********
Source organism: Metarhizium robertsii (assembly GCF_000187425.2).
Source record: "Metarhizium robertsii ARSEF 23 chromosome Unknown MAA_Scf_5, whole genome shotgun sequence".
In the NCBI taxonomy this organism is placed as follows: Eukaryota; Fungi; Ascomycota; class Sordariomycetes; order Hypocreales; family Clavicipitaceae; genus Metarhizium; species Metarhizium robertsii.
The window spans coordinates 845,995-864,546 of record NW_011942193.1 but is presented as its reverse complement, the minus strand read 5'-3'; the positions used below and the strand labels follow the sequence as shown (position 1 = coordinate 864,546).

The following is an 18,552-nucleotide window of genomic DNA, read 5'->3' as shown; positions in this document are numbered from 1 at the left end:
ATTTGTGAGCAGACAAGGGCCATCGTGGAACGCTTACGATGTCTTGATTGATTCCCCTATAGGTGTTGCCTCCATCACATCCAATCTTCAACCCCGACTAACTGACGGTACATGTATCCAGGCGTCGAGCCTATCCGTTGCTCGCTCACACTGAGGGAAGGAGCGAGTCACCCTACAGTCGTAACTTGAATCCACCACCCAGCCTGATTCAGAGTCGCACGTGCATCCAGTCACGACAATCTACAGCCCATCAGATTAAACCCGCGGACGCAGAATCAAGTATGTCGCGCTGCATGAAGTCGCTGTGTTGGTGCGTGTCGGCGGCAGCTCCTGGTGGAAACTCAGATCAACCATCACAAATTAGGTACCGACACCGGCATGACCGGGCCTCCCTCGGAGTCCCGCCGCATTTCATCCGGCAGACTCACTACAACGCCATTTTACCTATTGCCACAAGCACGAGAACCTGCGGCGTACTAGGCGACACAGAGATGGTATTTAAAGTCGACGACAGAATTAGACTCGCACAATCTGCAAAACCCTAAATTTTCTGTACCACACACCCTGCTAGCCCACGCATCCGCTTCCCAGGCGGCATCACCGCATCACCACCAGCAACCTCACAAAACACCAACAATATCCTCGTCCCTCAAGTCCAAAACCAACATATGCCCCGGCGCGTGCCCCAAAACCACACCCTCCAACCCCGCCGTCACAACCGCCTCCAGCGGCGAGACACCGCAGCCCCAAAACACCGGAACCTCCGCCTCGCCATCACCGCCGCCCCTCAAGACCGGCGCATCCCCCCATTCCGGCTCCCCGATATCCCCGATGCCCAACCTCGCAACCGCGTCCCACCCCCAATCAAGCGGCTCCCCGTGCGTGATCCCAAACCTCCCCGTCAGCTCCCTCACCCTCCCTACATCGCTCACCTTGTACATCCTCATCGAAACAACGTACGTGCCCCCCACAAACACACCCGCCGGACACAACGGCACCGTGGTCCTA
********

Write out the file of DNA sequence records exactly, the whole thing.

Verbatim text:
Source organism: Metarhizium robertsii (assembly GCF_000187425.2).
Source record: "Metarhizium robertsii ARSEF 23 chromosome Unknown MAA_Scf_5, whole genome shotgun sequence".
In the NCBI taxonomy this organism is placed as follows: Eukaryota; Fungi; Ascomycota; class Sordariomycetes; order Hypocreales; family Clavicipitaceae; genus Metarhizium; species Metarhizium robertsii.
The window spans coordinates 845,995-864,546 of record NW_011942193.1 but is presented as its reverse complement, the minus strand read 5'-3'; the positions used below and the strand labels follow the sequence as shown (position 1 = coordinate 864,546).

The following is an 18,552-nucleotide window of genomic DNA, read 5'->3' as shown; positions in this document are numbered from 1 at the left end:
ATTTGTGAGCAGACAAGGGCCATCGTGGAACGCTTACGATGTCTTGATTGATTCCCCTATAGGTGTTGCCTCCATCACATCCAATCTTCAACCCCGACTAACTGACGGTACATGTATCCAGGCGTCGAGCCTATCCGTTGCTCGCTCACACTGAGGGAAGGAGCGAGTCACCCTACAGTCGTAACTTGAATCCACCACCCAGCCTGATTCAGAGTCGCACGTGCATCCAGTCACGACAATCTACAGCCCATCAGATTAAACCCGCGGACGCAGAATCAAGTATGTCGCGCTGCATGAAGTCGCTGTGTTGGTGCGTGTCGGCGGCAGCTCCTGGTGGAAACTCAGATCAACCATCACAAATTAGGTACCGACACCGGCATGACCGGGCCTCCCTCGGAGTCCCGCCGCATTTCATCCGGCAGACTCACTACAACGCCATTTTACCTATTGCCACAAGCACGAGAACCTGCGGCGTACTAGGCGACACAGAGATGGTATTTAAAGTCGACGACAGAATTAGACTCGCACAATCTGCAAAACCCTAAATTTTCTGTACCACACACCCTGCTAGCCCACGCATCCGCTTCCCAGGCGGCATCACCGCATCACCACCAGCAACCTCACAAAACACCAACAATATCCTCGTCCCTCAAGTCCAAAACCAACATATGCCCCGGCGCGTGCCCCAAAACCACACCCTCCAACCCCGCCGTCACAACCGCCTCCAGCGGCGAGACACCGCAGCCCCAAAACACCGGAACCTCCGCCTCGCCATCACCGCCGCCCCTCAAGACCGGCGCATCCCCCCATTCCGGCTCCCCGATATCCCCGATGCCCAACCTCGCAACCGCGTCCCACCCCCAATCAAGCGGCTCCCCGTGCGTGATCCCAAACCTCCCCGTCAGCTCCCTCACCCTCCCTACATCGCTCACCTTGTACATCCTCATCGAAACAACGTACGTGCCCCCCACAAACACACCCGCCGGACACAACGGCACCGTGGTCCTA